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The Immigration and Asylum Act 1999 receives Royal Assent.

What: The Immigration and Asylum Act 1999 is designed to completely overhaul the UK’s immigration system. Changes include replacing welfare benefits for asylum seekers with vouchers worth £35 a week for an adult; and providing accommodation on a no-choice basis around the United Kingdom through forced dispersal. Section 115 of the Immigration and Asylum Act 1999 states that a person will have ‘no recourse to public funds’ if they are ‘subject to immigration control’. This means they have no entitlement to the majority of welfare benefits, including income support, housing benefit and a range of allowances and tax credits. In 2012, Theresa May [then Home Secretary] expanded it to include even those who moved here to live with their British families.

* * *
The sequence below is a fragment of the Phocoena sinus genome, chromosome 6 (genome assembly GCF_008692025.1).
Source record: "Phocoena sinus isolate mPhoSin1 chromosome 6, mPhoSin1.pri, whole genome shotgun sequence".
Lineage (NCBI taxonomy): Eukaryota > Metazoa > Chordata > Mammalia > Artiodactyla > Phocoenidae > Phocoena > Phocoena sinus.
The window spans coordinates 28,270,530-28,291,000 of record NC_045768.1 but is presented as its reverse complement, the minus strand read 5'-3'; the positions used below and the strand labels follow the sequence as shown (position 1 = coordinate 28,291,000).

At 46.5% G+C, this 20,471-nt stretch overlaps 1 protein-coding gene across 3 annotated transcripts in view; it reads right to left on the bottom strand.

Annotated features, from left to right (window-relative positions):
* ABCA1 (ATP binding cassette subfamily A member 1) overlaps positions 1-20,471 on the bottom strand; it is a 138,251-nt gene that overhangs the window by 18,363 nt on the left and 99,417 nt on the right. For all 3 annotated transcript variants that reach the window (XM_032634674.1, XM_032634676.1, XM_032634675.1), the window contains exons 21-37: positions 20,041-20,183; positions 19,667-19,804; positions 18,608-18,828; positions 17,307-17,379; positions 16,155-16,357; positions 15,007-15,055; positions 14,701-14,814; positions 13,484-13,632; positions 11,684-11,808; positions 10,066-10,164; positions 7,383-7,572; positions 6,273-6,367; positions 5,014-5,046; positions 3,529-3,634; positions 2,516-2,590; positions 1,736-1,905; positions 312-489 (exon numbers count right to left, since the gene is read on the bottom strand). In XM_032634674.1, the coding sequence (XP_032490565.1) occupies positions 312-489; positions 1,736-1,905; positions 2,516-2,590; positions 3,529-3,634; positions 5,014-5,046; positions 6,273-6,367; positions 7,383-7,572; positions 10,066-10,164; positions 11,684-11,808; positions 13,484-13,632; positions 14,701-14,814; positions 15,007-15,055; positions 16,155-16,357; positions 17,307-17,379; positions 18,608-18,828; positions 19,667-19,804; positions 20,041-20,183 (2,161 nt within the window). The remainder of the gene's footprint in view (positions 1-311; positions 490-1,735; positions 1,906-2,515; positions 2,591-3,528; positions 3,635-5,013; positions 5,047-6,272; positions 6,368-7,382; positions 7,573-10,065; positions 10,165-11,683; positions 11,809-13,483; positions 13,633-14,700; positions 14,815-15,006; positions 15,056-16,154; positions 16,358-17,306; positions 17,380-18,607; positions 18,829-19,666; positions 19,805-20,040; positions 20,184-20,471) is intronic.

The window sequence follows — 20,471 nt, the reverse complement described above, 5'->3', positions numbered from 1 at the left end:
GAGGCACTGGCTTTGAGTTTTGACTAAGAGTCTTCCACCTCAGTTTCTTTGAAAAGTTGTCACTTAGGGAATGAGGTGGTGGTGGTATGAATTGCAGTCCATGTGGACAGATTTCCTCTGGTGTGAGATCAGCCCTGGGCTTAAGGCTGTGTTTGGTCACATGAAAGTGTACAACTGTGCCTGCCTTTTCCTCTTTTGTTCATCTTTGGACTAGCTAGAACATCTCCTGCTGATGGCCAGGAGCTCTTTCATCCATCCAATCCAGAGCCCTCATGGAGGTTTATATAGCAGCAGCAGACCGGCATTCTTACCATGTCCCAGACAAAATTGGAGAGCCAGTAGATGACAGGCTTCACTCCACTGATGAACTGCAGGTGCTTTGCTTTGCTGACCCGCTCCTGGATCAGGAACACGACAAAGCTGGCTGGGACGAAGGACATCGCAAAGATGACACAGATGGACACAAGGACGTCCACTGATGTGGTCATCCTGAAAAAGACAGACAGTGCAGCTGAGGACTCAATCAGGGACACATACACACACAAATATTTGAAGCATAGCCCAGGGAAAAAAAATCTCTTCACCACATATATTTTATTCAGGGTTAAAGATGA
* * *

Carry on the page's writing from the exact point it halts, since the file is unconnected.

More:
Why significant: No recourse to public funds (NRPF) is one of many important examples of how welfare is weaponised against specific groups, in this instance against people seeking asylum. The harms of NRPF are well documented, including being linked to people’s deaths (such as the death of Mercy Baguma). This Act comes more than a decade before similar measures were introduced in the Welfare Reform Act 2012, including the bedroom tax, and the reduction in benefits for disabled citizens (Yeo, 2017).


Immigration and Asylum Act 1999, The Guardian
'Kamil Ahmad: failed by the Home Office, then murdered in Bristol', Yeo, 2017
'Woman in 'extreme poverty' found dead next to crying baby in Glasgow', The Guardian